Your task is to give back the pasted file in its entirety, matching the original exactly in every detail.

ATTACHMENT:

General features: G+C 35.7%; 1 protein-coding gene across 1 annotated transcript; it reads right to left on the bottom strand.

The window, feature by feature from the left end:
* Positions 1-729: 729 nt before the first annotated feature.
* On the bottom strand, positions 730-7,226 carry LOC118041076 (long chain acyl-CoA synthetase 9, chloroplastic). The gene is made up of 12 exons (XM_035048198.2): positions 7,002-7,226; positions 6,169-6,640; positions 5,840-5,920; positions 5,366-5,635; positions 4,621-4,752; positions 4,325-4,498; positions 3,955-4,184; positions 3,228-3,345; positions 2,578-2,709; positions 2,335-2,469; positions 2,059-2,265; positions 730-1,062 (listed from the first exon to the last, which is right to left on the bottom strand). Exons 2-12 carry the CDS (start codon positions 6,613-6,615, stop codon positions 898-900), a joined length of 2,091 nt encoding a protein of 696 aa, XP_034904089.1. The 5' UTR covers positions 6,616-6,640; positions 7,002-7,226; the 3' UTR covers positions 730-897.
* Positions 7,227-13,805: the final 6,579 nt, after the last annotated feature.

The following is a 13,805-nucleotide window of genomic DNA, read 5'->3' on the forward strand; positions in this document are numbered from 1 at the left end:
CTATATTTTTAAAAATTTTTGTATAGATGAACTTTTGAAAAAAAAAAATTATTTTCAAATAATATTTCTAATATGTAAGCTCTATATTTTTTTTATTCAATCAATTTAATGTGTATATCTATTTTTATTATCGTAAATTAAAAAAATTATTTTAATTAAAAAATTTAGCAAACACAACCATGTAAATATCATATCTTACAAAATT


General features: G+C 35.7%; 1 protein-coding gene across 1 annotated transcript; it reads right to left on the bottom strand.

The window, feature by feature from the left end:
* Positions 1-729: 729 nt before the first annotated feature.
* On the bottom strand, positions 730-7,226 carry LOC118041076 (long chain acyl-CoA synthetase 9, chloroplastic). The gene is made up of 12 exons (XM_035048198.2): positions 7,002-7,226; positions 6,169-6,640; positions 5,840-5,920; positions 5,366-5,635; positions 4,621-4,752; positions 4,325-4,498; positions 3,955-4,184; positions 3,228-3,345; positions 2,578-2,709; positions 2,335-2,469; positions 2,059-2,265; positions 730-1,062 (listed from the first exon to the last, which is right to left on the bottom strand). Exons 2-12 carry the CDS (start codon positions 6,613-6,615, stop codon positions 898-900), a joined length of 2,091 nt encoding a protein of 696 aa, XP_034904089.1. The 5' UTR covers positions 6,616-6,640; positions 7,002-7,226; the 3' UTR covers positions 730-897.
* Positions 7,227-13,805: the final 6,579 nt, after the last annotated feature.

The following is a 13,805-nucleotide window of genomic DNA, read 5'->3' on the forward strand; positions in this document are numbered from 1 at the left end:
CTATATTTTTAAAAATTTTTGTATAGATGAACTTTTGAAAAAAAAAAATTATTTTCAAATAATATTTCTAATATGTAAGCTCTATATTTTTTTTATTCAATCAATTTAATGTGTATATCTATTTTTATTATCGTAAATTAAAAAAATTATTTTAATTAAAAAATTTAGCAAACACAACCATGTAAATATCATATCTTACAAAATT